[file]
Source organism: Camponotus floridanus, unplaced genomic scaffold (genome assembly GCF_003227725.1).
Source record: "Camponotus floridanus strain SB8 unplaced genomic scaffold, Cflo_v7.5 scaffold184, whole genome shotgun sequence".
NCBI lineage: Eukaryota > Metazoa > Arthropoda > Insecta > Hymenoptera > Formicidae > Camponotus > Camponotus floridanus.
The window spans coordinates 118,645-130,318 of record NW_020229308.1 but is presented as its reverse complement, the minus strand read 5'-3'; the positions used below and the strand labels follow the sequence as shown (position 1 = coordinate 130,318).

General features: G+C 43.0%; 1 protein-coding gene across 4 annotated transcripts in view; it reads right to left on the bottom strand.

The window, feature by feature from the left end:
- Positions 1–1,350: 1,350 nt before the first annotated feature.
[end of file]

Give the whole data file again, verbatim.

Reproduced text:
Source organism: Camponotus floridanus, unplaced genomic scaffold (genome assembly GCF_003227725.1).
Source record: "Camponotus floridanus strain SB8 unplaced genomic scaffold, Cflo_v7.5 scaffold184, whole genome shotgun sequence".
NCBI lineage: Eukaryota > Metazoa > Arthropoda > Insecta > Hymenoptera > Formicidae > Camponotus > Camponotus floridanus.
The window spans coordinates 118,645-130,318 of record NW_020229308.1 but is presented as its reverse complement, the minus strand read 5'-3'; the positions used below and the strand labels follow the sequence as shown (position 1 = coordinate 130,318).

General features: G+C 43.0%; 1 protein-coding gene across 4 annotated transcripts in view; it reads right to left on the bottom strand.

The window, feature by feature from the left end:
- Positions 1–1,350: 1,350 nt before the first annotated feature.